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Almanac Archive for March 22, 2017

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Quote of the Week
"When knowledge is limited apply a precautionary approach . . . Place the burden of proof on those who argue that a proposed activity will not cause significant harm, and make the responsible parties liable for environmental harm."
--The Earth Charter

VCS Dine-to-Donate

Tomorrow at Offshore Ale!

Offshore Ale hosts a Dine-to-Donate event for VCS tomorrow (March 23). Stop by for lunch or dinner and help protect our Island environment while enjoying good cheer with family and friends.

To participate, you must bring your own copy of the "Dine-to-Donate" ticket to show to your server. You can either print it yourself or show it on your phone, but Offshore's rules prohibit us from passing them out at the event. The alehouse, located just off Circuit Ave. in Oak Bluffs, is open for lunch from 11:30 to 4:00 and dinner from 5:00 to 8:30. For more info, email VCS.

A Unique Winter Walk


Our final Winter Walk of the season was a snowy outing at the conservation lands near Featherstone Center for the Arts. The family-friendly event brought kids of all ages together to collect "found treasures" from nature for use in the creation of tile mosaics, as guided by Featherstone's Miss Lani.







(See the rest of the photos here 
Conservation Calendar

Birds of Prey Visit the Library

Saturday, March 25, 10:30 am, West Tisbury
Thursday, March 30, 3:30 pm, Vineyard Haven

Learn about ospreys, owls, and birds of prey as Felix Neck brings an exciting free nature program to two town libraries. For kids age 5-12, for more info see library websites (West Tisbury, Vineyard Haven).


Save the Date:
The Earth Day Beach Clean-up

Saturday, April 22, Everywhere.
The 25th Anniversary VCS Earth Day Beach Clean-up will be held on April 22 (this year, the actual Earth Day!) across 25 of our Island's beaches. Learn more about the history of this Vineyard tradition at the VCS website.
Local News

In Oak Bluffs, Bring Your Own Bag Initiative Gets Complicated

At the Oak Bluffs School, students have been decorating reusable bags to share with the community, and to help spread the BYOB message. (click for the full image)

 
As promised a year ago, this April 11th the citizens of Oak Bluffs finally get their chance to vote on the Bring Your Own Bag bylaw, joining with the other five towns in the BYOB spirit. Unfortunately, this is no fable teaching the value of delayed gratification . . . unless you're a big fan of parliamentary procedure and legal complexity. At this spring's Town Meeting, O.B. voters will have to weigh the merits of two starkly different plastic bag bylaws, each listed as separate warrant articles.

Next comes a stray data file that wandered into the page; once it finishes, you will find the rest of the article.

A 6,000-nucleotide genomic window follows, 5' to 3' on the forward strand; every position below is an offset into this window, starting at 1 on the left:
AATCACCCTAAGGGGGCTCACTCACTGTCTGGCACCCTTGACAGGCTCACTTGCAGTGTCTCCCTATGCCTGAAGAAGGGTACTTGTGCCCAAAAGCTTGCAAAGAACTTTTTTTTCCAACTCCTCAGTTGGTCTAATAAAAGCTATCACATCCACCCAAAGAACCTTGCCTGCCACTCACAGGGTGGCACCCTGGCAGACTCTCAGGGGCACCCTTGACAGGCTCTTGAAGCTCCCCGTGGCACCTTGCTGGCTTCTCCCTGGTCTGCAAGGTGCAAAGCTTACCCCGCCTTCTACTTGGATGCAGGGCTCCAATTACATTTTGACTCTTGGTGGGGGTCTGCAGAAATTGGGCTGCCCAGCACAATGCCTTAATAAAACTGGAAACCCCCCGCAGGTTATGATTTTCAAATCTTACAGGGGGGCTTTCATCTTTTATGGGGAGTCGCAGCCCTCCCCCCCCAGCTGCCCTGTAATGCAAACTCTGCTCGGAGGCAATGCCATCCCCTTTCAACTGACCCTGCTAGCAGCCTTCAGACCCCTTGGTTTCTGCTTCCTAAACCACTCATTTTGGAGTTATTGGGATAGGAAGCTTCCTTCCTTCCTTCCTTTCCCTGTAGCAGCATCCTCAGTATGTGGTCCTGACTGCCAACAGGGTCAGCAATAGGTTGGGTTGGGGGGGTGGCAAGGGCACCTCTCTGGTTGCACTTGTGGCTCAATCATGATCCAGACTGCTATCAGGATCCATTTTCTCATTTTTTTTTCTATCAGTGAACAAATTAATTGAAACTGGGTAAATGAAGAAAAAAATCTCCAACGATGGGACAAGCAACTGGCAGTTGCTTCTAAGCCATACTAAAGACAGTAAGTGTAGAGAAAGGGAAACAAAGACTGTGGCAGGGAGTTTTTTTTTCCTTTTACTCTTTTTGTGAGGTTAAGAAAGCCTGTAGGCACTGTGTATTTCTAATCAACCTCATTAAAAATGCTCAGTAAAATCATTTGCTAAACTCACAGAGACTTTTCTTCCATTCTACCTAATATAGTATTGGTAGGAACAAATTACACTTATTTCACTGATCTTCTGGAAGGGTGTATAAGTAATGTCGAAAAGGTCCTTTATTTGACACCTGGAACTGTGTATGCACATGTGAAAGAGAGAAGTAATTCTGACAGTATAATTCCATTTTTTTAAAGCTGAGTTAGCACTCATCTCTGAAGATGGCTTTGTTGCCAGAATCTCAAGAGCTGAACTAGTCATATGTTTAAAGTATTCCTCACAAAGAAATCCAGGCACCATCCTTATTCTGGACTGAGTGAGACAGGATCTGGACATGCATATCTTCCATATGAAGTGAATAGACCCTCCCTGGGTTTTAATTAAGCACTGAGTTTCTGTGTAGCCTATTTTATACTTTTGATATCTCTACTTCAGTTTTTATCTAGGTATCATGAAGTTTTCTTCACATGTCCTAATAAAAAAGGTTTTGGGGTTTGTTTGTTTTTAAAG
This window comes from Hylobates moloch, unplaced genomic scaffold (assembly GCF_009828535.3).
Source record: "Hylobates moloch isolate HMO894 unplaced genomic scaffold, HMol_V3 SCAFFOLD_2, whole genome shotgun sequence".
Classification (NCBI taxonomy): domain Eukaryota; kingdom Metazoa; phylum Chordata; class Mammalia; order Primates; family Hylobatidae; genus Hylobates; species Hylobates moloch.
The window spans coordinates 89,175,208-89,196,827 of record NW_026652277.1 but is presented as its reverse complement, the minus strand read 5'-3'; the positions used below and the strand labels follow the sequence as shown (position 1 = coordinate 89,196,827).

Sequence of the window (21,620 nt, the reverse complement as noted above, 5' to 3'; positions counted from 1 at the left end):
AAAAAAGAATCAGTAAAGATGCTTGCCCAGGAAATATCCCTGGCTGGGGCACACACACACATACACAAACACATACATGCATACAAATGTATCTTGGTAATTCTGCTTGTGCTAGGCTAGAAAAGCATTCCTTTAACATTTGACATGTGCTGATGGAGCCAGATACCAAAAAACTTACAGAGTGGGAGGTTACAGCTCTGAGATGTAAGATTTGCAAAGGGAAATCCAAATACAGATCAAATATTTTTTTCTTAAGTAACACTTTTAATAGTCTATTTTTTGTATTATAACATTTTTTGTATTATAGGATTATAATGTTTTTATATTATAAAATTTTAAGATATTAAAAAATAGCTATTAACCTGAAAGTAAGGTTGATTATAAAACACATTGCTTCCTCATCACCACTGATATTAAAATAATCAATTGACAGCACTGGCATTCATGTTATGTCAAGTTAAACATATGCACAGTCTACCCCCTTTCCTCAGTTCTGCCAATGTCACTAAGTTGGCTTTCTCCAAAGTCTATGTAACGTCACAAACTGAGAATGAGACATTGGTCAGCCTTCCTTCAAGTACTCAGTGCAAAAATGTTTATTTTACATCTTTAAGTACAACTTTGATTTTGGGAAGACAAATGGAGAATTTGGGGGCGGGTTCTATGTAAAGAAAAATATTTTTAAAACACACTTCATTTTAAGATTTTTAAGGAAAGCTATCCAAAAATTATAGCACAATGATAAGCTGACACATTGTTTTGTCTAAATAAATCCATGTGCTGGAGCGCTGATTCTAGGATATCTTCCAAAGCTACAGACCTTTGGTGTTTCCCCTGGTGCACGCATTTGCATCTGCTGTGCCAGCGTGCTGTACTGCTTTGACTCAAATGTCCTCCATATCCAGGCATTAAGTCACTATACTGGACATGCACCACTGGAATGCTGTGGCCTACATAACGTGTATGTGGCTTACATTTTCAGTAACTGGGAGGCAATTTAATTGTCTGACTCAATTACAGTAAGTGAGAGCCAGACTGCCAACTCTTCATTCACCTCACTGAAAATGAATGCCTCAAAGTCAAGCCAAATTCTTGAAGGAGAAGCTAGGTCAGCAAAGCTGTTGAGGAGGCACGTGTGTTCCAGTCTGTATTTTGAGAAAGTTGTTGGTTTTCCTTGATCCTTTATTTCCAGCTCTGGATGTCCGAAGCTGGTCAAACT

Last year's bylaw, created and sponsored by VCS and then adopted by the other five Island towns, has now been submitted in Oak Bluffs via citizens’ petition. In addition, a new bylaw created by a group of businesses will also appear on the warrant. Procedurally, we don’t yet know how the moderator will handle the confusion of two articles addressing the same topic, so it is crucial that Oak Bluffs voters understand the differences before they get to the Performing Arts Center that night. There are many technical differences, but in short, where the original bylaw effectively and fairly addresses the many problems caused by plastic bag pollution, the article from the business owners proposes a complicated but structurally weak bylaw that would result in: 1) many types of bags in use made of many different compounds, requiring multiple costly and confusing collection/disposal programs, 2) a minimal reduction in the total number of plastic bags used, and 3) the potential for businesses to avoid the bylaw altogether, indefinitely. For more details, please see this flyer created by Oak Bluffs citizen Nina Carter Hitchen. Thanks, Nina!